USD: Walls of worry
A poor retail sales announcement and fears that yesterday’s trade truce extension may not come to pass have weakened the US dollar overnight. Retail sales fell in December with both in-store and internet retailing declining into Christmas. We have said it a thousand times before but we all have to realise that November is now more important to December for retailers given the heft of Black Friday sales. December’s numbers were also affected by concerns over the US shutdown and the slowing of stimulus from 2018’s tax cuts.
In a bid to avoid another government shutdown, President Donald Trump is set to sign a funding agreement later on today that also provides some funds for the border wall between Mexico and the United States. The problem however is that President Trump also plans on using executive authority powers to bypass Congress and spend an additional $8bn on the wall. Legal challenges are already being talked about and, amid a fractious trade environment and the Mueller investigation waiting in the wings, the political risk to the US dollar continues to rise and rise.
GBP: Guess what? Nothing has changed.
If there is one currency that is the embodiment of political risk at the moment it is the pound. Although the government lost last night’s votes on Brexit, there is once again little change to the overall landscape of Brexit. Yesterday’s votes have no legal effect on the UK leaving the EU on 29th March. Indeed, the only effect they have had is political in further weakening the Prime Minister’s hand in the negotiations and the clock has obviously ticked down further.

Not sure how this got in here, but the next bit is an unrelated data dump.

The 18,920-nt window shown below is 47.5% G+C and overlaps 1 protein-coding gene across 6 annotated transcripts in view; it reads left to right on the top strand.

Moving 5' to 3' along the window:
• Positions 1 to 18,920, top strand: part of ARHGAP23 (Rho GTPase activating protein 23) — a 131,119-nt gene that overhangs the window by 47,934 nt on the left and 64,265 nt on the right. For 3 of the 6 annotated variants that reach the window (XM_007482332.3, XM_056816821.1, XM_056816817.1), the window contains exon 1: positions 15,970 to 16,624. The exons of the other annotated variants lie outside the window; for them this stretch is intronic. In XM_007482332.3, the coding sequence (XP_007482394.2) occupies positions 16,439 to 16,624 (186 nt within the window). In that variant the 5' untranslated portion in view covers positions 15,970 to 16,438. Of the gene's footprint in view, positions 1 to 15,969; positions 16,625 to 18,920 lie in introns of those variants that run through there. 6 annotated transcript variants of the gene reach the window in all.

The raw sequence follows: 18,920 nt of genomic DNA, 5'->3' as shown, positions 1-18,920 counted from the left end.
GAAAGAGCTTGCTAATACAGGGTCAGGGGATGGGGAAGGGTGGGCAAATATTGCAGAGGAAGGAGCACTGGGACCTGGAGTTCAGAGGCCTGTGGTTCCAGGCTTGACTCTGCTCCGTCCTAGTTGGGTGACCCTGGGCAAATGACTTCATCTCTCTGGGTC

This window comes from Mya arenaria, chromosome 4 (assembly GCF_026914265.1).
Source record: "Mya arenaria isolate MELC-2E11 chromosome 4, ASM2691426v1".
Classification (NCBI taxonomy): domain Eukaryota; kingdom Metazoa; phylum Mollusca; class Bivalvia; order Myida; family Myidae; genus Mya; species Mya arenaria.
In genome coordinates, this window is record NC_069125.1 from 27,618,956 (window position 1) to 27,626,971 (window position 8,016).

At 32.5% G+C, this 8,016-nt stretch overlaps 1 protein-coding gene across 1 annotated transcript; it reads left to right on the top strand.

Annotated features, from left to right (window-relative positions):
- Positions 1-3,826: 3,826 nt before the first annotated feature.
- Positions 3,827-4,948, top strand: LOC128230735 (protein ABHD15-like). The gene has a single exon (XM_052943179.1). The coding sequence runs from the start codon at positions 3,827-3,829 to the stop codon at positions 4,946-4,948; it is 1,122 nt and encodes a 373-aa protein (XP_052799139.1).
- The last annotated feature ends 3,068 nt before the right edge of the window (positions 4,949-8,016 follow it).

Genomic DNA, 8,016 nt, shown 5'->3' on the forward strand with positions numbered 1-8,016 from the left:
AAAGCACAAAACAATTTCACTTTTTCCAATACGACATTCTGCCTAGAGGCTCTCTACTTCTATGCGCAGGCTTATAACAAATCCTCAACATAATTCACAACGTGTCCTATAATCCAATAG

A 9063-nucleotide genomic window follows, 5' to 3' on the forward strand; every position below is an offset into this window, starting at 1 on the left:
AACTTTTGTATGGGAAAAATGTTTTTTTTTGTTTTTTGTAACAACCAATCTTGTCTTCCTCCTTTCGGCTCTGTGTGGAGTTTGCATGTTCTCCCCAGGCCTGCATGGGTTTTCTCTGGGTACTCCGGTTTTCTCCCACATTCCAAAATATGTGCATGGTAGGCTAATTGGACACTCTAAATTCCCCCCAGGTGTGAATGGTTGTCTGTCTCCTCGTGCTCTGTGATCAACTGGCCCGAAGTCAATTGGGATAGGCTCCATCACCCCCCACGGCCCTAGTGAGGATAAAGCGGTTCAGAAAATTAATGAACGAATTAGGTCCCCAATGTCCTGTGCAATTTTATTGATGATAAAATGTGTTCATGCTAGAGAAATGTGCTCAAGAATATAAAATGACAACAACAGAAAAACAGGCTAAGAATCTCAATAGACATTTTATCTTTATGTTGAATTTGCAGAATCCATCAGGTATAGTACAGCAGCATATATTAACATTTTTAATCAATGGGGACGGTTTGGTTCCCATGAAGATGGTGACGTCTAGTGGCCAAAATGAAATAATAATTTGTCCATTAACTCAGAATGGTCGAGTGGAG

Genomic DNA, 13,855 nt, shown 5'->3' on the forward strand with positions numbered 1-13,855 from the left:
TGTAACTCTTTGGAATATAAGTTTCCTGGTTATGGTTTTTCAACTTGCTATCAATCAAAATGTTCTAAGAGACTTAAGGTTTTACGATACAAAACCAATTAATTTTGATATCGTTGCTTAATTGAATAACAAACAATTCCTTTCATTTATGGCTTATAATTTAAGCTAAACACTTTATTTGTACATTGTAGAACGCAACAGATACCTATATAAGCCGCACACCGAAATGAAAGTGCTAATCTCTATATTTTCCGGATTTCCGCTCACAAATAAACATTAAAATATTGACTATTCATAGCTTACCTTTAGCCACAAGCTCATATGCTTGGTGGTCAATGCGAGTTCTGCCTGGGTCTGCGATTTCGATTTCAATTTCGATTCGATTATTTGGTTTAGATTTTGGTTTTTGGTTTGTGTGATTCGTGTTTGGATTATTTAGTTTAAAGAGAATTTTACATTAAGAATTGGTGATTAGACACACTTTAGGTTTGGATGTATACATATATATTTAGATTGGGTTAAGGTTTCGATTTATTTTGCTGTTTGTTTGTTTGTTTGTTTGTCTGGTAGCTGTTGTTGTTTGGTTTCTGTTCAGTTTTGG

Now our focus will shift to February 27th and the possibility of another meaningful vote on the wider withdrawal agreement. Between now and then Theresa May and her Brexit negotiators will continue talks with the European Union over alternative arrangements to the Northern Irish backstop. A breakthrough is not our central scenario and we expect Theresa May’s deal as it currently stands to be defeated once again the next time it goes to parliament.
UK retail sales are due today and could easily follow the example set by the US figures yesterday.
EUR: Spain unlikely to hurt the euro for now
The euro has been relatively unaffected by the news that Spain will likely go back to the polls soon for another general election following the defeat of the current government’s budget in Parliament this week. Initial polls suggest that the result will leave the parliament fragmented although influences from more populist parties are diminishing.
We do not expect the euro to be affected much by the back and forth in Madrid but politics have a funny way of hurting expectations.
Have a great day.